Three Questions Generated by Playing a Gestapo Officer In “The Diary of Anne Frank”

1) I wonder what would have become of Anne Frank’s diary had she survived the holocaust.

I’m thinking that Anne might have become known as a writer in her own corner of the world, but the diary might have languished in obscurity. it was her intent to have the diary published, but she was planning on submitting it to a project that was collecting War Diaries. From there it would have been lumped in with dozens or hundreds of others, and may not have ever resurfaced to see the light of day. With Anne still living, Otto Frank may not have been driven to get the book published, and it may have been decades before some version of the diary was made public.

Perhaps the Diary was the most important thing she would ever write, and her death paved the road for it to become the document that we know today. Would the Diary mean as much to us if Anne had survived? I have my doubts. Life is full of ironic things like this. It doesn’t seem right, but that’s the way things operate.

2) When does a standing ovation mean something?

I’ve been in my share of theater productions where the performance was given a standing ovation. Most were musicals, which have a greater likelihood of generating a Standing O just by their very nature of spectacle.

Those didn’t mean a whole lot to me outside of, “Oh, that’s nice.”

But opening night during our very unique curtain call – we don’t all appear from the wings – rather, the lights come up and we’re all standing there like ghosts, staring blankly into the audience – there was nothing. The audience stared back. Then, slowly, applause started, and grew, and then people were standing up. Even though I was onstage for probably less than a minute, shouting in German and pushing characters out the door, a lump formed in my throat and I hoped I wouldn’t start crying before I got off stage (the next night, the two girls who played the Frank sisters and my daughter, who plays Miep, all got offstage and burst into tears).

There has only been one other standing ovation that means as much to me as that one opening night. In fact, I think it means a bit more. Years ago I was in The Boys Next Door, a play about four mentally handicapped men sharing an apartment, playing the doughnut loving Norman Bulansky, who gets a girlfriend, the equally incapacitated Shiela. One night a standing ovation started in once particular section of the theater and spread from there. It turned out that the group that started the ovation were all parents of mentally handicapped children. That told me that we had gotten the show right, and is one of the many reasons why that particular show is the best one I’ve ever been in, and was one of my best performances.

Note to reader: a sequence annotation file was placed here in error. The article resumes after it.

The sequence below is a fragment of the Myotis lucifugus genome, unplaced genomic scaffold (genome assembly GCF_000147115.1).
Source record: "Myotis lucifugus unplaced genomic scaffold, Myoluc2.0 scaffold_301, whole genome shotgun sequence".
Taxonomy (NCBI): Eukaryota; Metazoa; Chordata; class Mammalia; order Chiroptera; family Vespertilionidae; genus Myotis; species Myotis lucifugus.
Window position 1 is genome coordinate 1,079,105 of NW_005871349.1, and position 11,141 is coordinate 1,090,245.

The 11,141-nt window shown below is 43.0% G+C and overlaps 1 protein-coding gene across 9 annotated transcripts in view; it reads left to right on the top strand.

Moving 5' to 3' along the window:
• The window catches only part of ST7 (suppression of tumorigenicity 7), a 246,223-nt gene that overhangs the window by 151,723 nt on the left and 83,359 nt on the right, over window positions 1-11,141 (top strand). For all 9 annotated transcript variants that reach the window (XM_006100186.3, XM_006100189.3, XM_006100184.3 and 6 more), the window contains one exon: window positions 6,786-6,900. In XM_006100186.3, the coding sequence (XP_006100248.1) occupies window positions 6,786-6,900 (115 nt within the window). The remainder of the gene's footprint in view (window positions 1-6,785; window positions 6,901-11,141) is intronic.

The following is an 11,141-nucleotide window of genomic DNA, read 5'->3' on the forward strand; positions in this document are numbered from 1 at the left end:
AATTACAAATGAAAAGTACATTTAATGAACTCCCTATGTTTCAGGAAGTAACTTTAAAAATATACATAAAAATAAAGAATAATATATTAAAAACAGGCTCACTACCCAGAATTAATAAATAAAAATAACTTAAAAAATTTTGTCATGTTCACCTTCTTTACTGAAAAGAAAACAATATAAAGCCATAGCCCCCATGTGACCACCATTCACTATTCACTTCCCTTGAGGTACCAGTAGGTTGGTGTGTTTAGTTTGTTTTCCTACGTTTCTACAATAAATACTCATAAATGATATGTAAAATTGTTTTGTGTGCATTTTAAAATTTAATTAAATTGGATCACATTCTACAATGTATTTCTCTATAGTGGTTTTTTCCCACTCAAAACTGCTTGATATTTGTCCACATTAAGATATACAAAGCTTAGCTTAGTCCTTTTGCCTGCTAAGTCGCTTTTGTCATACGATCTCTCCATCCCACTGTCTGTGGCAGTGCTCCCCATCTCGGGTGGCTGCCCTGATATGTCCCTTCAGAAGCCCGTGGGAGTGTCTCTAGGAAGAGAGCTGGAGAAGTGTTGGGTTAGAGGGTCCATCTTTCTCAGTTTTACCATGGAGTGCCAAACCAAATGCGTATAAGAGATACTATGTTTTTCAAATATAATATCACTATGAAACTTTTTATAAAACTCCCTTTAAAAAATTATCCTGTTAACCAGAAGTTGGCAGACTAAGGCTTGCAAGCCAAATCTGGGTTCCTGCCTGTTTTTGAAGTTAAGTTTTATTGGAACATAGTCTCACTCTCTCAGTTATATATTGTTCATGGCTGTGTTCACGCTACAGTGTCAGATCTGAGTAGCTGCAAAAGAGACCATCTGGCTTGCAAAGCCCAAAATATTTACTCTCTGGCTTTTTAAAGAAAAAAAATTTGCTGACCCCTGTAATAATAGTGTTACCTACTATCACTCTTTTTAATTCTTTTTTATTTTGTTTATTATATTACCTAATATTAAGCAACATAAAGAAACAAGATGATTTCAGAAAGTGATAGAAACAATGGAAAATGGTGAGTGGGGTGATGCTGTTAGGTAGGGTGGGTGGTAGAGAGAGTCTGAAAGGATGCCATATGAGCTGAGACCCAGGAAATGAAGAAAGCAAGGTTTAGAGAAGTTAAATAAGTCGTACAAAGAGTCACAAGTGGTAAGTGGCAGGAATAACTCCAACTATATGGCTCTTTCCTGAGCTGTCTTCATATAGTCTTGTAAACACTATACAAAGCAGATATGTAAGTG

3) Why do I do this everytime I’m in a play?

Of familiarity to regular readers – every time I’m in a show, I start talking about writing that Christmas Play, and then submitting it to the board to see about producing it as a future Christmas production. Well, the bug started to hit me even though I was on a really short rehearsal schedule (how long does one need to learn four or five German words?).

This, time, however, I did something about it. I took my iBook to the theater with me, and in the long stretch of time between when I get to the theater (I go in with my daughter to save on gas), I opened up the moldy old file and started working on it.

So I’m writing again.

I’m not sure how long it’ll take to get this written. It won’t be a long haul like a novel. I’d like to have it done by the end of the year for a couple of reasons. First, doing this means that I will be writing the play during the Christmas season, which can only help things (my brother has a story he’s been working on for years – but he only works on it on Christmas Eve/Christmas Day because the mood has to be just right). Getting some kind of draft done by year’s end means I can get it to the theater board, hopefully in time for them to consider for the 2006/2007 season. I suspect that they’d want it done as a director’s special, which means someone would have to sit in the director’s chair… and that person would probably be me.

So I’m pleased to bring the return of the progress chart to the Foundry White Moments. I’m not going to go into word counts here, because writing a play is totally different from a novel. But I will keep a page count posted just to show that some kind of progress is being made. And so I can use all of you out there as another excuse to see the project through.

Okay, let’s go…

JCF’s Christmas Play
Previously Existing Pages: 1*
Pages, 10/7/05: 4
Pages, 10/8/05: 5
Current Total: 10

Listening: Something by Pat Metheny on the iPod Shuffle

*there were actually four pages done, but that draft seems to have disappeared from my hard drive.


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